For someone who was strict with classroom management, discipline was impossible with the boy around. I felt that my hands were tied, all the more so when a teacher-aid was around. The only thing she could help me with was to run to the office and get the counsellor or boss when the boy acted up. Other than that, I had to be very careful with the words I said to the boy especially when someone else was around. I felt tremendously pressured. I might have scolded the boy and told him off sternly if I didn't have an aid. With one, I didn't want her to make me look like a trigger in the worst case scenario.

Nobody truly understands what I went through, except for teachers who had their share of verbal abuse or physical abuse from him. And even then, their reaction didn't have to be 'monitored' by another person when faced with the boy.

Which is why I totally think that the teacher in the video could not have handled it better.

I felt that the 'Justin' in the video would never have apologised to his teacher if he was not condemned by the internet.

I think my challenging boy would only learn that he is wrong, if and only if, the whole world sees what he does, and condemns him collectively. His parents would then be able to feel the gravity of the situation, that this boy is a 'gone case' if they are still in denial that everything's good.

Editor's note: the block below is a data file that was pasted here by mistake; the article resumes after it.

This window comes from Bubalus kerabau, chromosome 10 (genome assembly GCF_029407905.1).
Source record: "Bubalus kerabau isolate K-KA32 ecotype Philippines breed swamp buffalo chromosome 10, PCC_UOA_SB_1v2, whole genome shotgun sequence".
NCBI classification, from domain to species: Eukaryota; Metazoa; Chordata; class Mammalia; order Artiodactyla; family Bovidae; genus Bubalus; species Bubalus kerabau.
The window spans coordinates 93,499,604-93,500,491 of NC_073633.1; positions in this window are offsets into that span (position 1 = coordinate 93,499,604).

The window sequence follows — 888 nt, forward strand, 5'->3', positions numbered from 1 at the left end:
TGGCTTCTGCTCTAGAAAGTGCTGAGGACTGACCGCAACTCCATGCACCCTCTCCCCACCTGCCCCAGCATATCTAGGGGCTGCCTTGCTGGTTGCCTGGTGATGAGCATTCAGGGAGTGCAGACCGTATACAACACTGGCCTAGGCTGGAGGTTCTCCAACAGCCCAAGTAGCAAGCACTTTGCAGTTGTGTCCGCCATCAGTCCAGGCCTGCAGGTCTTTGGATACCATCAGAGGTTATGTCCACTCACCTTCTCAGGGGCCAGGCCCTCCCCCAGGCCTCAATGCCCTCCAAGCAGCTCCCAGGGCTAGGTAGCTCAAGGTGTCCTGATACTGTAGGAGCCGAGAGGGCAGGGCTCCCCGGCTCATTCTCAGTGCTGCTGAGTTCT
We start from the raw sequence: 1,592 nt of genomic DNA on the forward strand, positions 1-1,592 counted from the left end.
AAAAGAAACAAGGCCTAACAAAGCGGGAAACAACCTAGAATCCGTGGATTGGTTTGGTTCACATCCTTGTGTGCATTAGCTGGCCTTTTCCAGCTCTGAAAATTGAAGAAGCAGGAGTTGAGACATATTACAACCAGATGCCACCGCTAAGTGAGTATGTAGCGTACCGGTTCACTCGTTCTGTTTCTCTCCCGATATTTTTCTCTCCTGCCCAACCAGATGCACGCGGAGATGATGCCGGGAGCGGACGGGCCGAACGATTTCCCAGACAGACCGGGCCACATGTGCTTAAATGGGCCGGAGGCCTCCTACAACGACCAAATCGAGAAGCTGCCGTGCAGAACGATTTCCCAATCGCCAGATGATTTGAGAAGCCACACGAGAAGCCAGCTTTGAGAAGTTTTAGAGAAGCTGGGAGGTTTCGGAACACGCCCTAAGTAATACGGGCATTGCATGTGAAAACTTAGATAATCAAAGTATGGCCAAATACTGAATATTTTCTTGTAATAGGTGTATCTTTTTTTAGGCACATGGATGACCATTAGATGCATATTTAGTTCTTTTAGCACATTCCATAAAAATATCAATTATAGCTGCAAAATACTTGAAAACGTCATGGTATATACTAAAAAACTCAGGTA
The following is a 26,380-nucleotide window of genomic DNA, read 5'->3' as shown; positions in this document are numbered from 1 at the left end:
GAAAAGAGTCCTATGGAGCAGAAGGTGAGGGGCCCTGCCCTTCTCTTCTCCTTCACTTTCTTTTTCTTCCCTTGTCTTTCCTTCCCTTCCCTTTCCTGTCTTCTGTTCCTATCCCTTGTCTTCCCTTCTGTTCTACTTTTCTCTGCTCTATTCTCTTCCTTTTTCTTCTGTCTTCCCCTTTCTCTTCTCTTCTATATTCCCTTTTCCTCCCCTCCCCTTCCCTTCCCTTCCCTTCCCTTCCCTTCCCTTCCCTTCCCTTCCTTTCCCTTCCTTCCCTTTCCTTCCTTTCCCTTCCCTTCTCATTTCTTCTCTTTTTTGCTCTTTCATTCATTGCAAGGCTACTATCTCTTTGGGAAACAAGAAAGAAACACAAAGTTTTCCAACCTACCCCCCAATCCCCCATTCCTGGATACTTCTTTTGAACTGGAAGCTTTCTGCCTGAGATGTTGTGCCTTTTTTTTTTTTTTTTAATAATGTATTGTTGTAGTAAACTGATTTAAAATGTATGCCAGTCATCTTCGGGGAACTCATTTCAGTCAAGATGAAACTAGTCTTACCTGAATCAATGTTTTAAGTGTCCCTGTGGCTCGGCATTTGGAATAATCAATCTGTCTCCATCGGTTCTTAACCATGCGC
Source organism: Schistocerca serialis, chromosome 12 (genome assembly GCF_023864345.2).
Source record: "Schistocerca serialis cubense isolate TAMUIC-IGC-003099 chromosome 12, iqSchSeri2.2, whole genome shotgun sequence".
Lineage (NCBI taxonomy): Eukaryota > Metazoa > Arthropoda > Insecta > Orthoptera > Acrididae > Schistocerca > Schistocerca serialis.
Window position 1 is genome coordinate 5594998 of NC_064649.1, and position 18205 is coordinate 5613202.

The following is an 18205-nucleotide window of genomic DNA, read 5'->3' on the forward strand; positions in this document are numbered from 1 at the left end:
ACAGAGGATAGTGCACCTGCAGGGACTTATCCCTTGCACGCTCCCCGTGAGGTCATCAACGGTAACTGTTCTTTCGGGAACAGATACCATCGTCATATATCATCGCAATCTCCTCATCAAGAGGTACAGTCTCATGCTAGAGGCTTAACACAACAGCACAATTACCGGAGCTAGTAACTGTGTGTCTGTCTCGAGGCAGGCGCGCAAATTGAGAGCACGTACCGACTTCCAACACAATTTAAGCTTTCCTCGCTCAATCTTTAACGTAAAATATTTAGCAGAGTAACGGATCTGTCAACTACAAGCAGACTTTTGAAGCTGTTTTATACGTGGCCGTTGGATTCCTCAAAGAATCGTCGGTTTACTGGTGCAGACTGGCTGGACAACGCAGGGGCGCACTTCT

Wednesday, 22 January 2014

Secondary Schools Dilemma

William was telling me that a student's parent was constantly doing comparison between her daughter's school and Coco's school.

She said that her daughter's school also has students scoring more than 250 at PSLE, so the two schools are similar.

I brushed it off, adopting the if-you-know-you-are-better-there-is-nothing-to-fight-over attitude towards the silly comparison.

She persisted and argued with him over smses and watsapp. Her argument included an example: her daughter was doing better than Coco's primary school classmate who scored 258 and in her daughter's class, so similarly, an O level track school may not lose out to an IP school.

I adopted the all-schools-are-different-what's-there-to-compare attitude, especially when one is an O level track school whilst the other is an IP school.

She continued her silly battle. At the end of last year, she said her daughter's neighbourhood primary school is the same as, if not better than, a top school because her daughter was in the top 3 in class at sec one while Coco's primary school classmate failed 2 or 3 subjects.

It got a little irritating. I wish I have something intelligent to say to her as rebuttal.